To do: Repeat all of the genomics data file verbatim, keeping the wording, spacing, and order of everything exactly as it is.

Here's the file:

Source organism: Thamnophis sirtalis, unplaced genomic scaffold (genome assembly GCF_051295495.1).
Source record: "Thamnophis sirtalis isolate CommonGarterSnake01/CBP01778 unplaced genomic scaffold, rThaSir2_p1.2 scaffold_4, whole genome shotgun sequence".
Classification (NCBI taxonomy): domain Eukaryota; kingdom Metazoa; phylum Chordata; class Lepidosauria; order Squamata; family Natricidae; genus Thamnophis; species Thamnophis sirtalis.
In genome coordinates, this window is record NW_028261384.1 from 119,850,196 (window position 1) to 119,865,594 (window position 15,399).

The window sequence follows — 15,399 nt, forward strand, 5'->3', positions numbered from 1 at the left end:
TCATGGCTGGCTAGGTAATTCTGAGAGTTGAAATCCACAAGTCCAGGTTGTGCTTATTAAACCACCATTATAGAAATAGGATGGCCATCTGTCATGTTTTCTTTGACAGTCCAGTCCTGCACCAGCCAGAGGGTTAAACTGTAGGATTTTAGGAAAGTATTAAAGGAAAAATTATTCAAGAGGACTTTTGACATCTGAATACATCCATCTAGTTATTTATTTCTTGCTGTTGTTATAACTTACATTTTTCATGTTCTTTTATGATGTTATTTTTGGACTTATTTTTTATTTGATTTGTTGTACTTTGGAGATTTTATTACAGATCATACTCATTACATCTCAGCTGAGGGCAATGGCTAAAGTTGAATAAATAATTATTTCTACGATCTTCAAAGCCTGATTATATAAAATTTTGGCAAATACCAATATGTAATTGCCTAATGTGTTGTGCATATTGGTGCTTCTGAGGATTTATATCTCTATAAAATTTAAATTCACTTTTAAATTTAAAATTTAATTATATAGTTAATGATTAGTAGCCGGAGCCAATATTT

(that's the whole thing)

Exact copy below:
Source organism: Thamnophis sirtalis, unplaced genomic scaffold (genome assembly GCF_051295495.1).
Source record: "Thamnophis sirtalis isolate CommonGarterSnake01/CBP01778 unplaced genomic scaffold, rThaSir2_p1.2 scaffold_4, whole genome shotgun sequence".
Classification (NCBI taxonomy): domain Eukaryota; kingdom Metazoa; phylum Chordata; class Lepidosauria; order Squamata; family Natricidae; genus Thamnophis; species Thamnophis sirtalis.
In genome coordinates, this window is record NW_028261384.1 from 119,850,196 (window position 1) to 119,865,594 (window position 15,399).

The window sequence follows — 15,399 nt, forward strand, 5'->3', positions numbered from 1 at the left end:
TCATGGCTGGCTAGGTAATTCTGAGAGTTGAAATCCACAAGTCCAGGTTGTGCTTATTAAACCACCATTATAGAAATAGGATGGCCATCTGTCATGTTTTCTTTGACAGTCCAGTCCTGCACCAGCCAGAGGGTTAAACTGTAGGATTTTAGGAAAGTATTAAAGGAAAAATTATTCAAGAGGACTTTTGACATCTGAATACATCCATCTAGTTATTTATTTCTTGCTGTTGTTATAACTTACATTTTTCATGTTCTTTTATGATGTTATTTTTGGACTTATTTTTTATTTGATTTGTTGTACTTTGGAGATTTTATTACAGATCATACTCATTACATCTCAGCTGAGGGCAATGGCTAAAGTTGAATAAATAATTATTTCTACGATCTTCAAAGCCTGATTATATAAAATTTTGGCAAATACCAATATGTAATTGCCTAATGTGTTGTGCATATTGGTGCTTCTGAGGATTTATATCTCTATAAAATTTAAATTCACTTTTAAATTTAAAATTTAATTATATAGTTAATGATTAGTAGCCGGAGCCAATATTT